This article analyzes the benefits of requiring lenders to hold a greater fiscal risk associated with the loans originated in their portfolios.
Homeowner’s hold the risk
As federal regulators, private banks and real estate professionals make their way through the rocky plateau of this economic recovery, one question keeps arising: how much skin should homebuyer’s have in the game?
The rash of foreclosures from 2008 to the present, many of which were brought on by strategic defaults, is often attributed to the miniscule (or non-existent) down payments required by lenders during the zenith of the Millennium Boom. For example, the median down payment in Q4 2006 was as low as 4% in nine major cities of the United States (four of which were in California). [For more information on strategic defaults, see the November 2010 first tuesday article, “Walking away” from the great recession.]
Stricter underwriting standards in Q4 2010 are driving median down payments up. The median down payment in 2010 was 22% — the highest recorded since 1997, which was the first of three years of rising sales volume and prices coming out of the recession of the 1990s.
The push from lenders for higher down payments comes from the classic business logic of skin in the game: the more cash a homebuyer has invested in their home the less likely they are to default. Conversely, the choice to strategically default is easily made when the homeowner has nothing (or very little) invested and thus nothing to lose.
Given that higher down payments mitigate the lenders’ risk of homeowner default, many involved in this debate are calling for a minimum down payment requirement of 20% for all conforming loans, Federal Housing Administration (FHA) and Veteran’s Affairs (VA) loans being the exception for first-time homebuyers. Opponents of the 20% minimum down payment argue that such a move would effectively kill any hopes of a real estate market recovery by limiting homeownership to those few people who have amassed sizable savings.
History does not support this argument.
The question then remains: what is best for both the real estate market recovery as well as its long term sustainability?
Lenders guide the invisible hand
The fundamentals of this question are rooted in a much older and much more contentious debate: to regulate or not to regulate, a dialogue now controlled by lenders. Again, history shows that most all deregulation of lenders goes up in smoke. Money, their claimed commodity, is artificially supplied and managed by the government who is wholly dependent on lenders to circulate cash.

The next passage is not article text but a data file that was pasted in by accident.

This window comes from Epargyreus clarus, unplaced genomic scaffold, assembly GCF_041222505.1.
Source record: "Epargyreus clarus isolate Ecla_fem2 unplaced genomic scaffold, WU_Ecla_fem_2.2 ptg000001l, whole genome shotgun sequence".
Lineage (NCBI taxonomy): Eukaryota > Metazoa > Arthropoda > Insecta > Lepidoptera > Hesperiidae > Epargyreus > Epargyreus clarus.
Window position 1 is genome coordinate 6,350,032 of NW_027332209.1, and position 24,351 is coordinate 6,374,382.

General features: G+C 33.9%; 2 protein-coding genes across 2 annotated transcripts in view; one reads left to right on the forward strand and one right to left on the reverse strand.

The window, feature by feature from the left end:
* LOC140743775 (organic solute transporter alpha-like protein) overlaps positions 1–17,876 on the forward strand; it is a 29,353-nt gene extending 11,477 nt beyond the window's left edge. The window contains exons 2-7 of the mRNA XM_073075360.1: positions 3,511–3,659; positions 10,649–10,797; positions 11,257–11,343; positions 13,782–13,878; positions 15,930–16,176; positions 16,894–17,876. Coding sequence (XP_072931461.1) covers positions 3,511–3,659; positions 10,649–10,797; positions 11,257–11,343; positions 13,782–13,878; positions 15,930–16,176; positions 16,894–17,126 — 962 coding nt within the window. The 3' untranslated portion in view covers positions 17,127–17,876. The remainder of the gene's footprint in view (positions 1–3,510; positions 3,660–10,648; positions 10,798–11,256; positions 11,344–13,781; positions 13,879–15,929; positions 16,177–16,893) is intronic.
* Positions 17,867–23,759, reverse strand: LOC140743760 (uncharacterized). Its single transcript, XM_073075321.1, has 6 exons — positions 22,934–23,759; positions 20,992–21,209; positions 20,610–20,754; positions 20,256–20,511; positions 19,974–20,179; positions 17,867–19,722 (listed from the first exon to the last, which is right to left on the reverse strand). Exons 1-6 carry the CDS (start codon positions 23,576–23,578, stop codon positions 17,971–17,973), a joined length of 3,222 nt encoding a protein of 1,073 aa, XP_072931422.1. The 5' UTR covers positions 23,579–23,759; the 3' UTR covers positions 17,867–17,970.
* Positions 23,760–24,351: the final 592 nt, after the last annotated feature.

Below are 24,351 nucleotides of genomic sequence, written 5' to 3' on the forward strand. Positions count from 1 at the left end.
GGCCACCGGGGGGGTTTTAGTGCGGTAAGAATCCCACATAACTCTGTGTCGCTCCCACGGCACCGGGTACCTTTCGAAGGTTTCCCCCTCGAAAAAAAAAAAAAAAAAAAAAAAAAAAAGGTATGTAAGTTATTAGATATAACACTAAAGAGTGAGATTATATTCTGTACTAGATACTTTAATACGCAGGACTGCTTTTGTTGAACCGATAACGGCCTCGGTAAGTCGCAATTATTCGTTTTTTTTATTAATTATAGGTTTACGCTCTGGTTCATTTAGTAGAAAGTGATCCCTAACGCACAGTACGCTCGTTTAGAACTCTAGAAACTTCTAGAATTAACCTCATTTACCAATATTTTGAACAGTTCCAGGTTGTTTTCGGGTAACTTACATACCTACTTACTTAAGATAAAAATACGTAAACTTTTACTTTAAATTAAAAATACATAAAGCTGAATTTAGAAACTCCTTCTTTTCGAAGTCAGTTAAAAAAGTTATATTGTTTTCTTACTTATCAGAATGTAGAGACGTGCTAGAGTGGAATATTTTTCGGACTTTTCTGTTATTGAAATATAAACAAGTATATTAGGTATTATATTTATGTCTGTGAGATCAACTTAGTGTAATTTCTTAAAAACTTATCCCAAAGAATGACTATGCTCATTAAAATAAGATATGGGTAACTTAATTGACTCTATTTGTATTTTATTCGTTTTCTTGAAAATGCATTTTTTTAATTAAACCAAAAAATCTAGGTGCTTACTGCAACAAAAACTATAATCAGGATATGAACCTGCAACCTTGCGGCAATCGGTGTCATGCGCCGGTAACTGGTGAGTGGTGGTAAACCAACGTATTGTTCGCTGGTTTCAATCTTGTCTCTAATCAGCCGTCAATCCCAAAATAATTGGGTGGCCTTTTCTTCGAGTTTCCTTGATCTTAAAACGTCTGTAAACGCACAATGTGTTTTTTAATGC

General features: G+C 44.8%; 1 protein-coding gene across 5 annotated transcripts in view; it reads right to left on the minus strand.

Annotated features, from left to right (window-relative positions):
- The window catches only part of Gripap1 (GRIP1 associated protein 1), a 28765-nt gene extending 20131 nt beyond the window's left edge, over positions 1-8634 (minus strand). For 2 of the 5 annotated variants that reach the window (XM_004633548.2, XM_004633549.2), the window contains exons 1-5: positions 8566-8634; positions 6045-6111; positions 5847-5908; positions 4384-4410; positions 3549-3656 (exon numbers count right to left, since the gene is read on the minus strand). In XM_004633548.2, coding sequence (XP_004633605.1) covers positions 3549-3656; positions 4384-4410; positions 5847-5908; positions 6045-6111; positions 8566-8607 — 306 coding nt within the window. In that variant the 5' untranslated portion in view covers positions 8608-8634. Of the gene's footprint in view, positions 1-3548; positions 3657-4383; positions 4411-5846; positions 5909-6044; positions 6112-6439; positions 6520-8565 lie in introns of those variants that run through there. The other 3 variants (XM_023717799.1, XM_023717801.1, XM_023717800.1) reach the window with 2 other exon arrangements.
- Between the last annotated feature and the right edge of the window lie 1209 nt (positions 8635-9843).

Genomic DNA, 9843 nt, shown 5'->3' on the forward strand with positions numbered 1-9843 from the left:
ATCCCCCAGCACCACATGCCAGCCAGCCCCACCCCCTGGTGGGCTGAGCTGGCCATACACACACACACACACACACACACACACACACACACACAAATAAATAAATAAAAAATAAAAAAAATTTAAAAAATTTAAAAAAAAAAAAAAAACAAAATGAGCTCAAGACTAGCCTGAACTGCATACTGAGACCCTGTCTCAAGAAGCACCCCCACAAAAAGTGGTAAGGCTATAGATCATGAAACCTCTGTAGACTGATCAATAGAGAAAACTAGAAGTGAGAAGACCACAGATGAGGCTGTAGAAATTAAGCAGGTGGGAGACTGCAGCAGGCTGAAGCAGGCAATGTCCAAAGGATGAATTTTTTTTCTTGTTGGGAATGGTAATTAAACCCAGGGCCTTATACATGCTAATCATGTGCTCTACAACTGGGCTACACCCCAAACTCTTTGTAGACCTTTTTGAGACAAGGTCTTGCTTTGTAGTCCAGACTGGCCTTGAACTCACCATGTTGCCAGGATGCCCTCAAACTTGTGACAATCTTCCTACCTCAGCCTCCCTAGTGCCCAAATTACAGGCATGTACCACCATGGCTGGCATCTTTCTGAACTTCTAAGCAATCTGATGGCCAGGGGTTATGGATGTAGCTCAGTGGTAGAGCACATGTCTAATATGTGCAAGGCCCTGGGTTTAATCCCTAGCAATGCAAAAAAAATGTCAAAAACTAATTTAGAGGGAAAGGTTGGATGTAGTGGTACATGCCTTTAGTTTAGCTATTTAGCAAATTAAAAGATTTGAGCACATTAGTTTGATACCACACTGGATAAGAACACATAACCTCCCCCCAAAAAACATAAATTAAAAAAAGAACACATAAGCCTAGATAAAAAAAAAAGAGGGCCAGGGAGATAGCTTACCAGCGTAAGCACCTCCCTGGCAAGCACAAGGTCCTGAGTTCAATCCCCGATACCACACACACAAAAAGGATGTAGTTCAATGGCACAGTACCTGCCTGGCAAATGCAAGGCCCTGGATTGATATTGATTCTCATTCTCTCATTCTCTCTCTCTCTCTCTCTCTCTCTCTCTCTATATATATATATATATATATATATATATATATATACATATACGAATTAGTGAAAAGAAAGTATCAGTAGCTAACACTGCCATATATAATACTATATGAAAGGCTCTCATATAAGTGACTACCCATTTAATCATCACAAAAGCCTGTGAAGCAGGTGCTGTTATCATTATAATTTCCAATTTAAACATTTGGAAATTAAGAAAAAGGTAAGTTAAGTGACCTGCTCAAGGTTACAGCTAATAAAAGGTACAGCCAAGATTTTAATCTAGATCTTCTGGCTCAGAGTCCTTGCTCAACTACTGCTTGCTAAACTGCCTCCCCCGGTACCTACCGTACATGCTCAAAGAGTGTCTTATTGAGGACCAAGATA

Due to a massive number of defaults on highly leveraged, non-recourse paper held by lenders, the market seems to be regulating itself at the moment, in a typically self-induced reactionary response to prior improper conduct. However, when profit potential is high, the probability for risk is quickly shirked, as always occurs in a momentum market.
When risk comes home to roost during the cyclical and inevitable recession, and lenders face the threat of illiquidity due to their unbridled profit-grabbing, suddenly underwriting standards become more restrictive. [For a concise picture of notices of default (NODs) and notices of trustee’s sale (NOTS) in the California real estate market, see the first tuesday article, NODs and trustee’s deeds: grim signs of real estate’s present condition.]
The problem with this invisible-hand approach to the so-called self regulating mortgage market lies in its reactionary nature. Higher minimum down payments are not and will not be imposed by lenders until after they have suffered a loss when they are under pressure from government for having injured its institutions and peoples. If we choose to allow the market to regulate itself, we will be doomed to repeat this cycle for perpetuity.
Risk where risk is due
If further regulation (read: re-regulation) is then deemed necessary to curb the occurrence of mortgage defaults in the future, how then should it be implemented?
While requiring borrowers to have more skin in the game will certainly help (first tuesday has long advocated 20% minimum down payments), this does not go to the source. If lenders are forced to retain more risk in their portfolio (rather than be allowed to sell it off through Wall Street bankers in their typical originate-to-distribute scheme) they will in turn require their borrowers to share that risk by putting more down to qualify.
The Dodd-Frank Wall Street Reform and Consumer Protection Act (Dodd-Frank) recognizes this necessity by forcing lenders to have more skin in the game. Lenders will soon be required by Dodd-Frank to retain 5% of the credit risk associated with each residential mortgage securitizing a mortgage backed bond (MBB). [For more information on regulations of the MBB market, see the May 2010 first tuesday article, The era of reform: new regulations for bankers creating mortgage-backed securities.]
Requiring lenders to back their own loans (at least 5% of them) is an organic approach to stabilizing the MBB market, which will contribute directly to stabilizing the housing market for the long term. The residual effect of regulating how much risk originating lenders are forced to retain will cause each homebuyer’s minimum down payment to fluctuate based on the risk associated with their loan, rather than imposing an arbitrary standard applicable to every buyer, which always leads to fraud.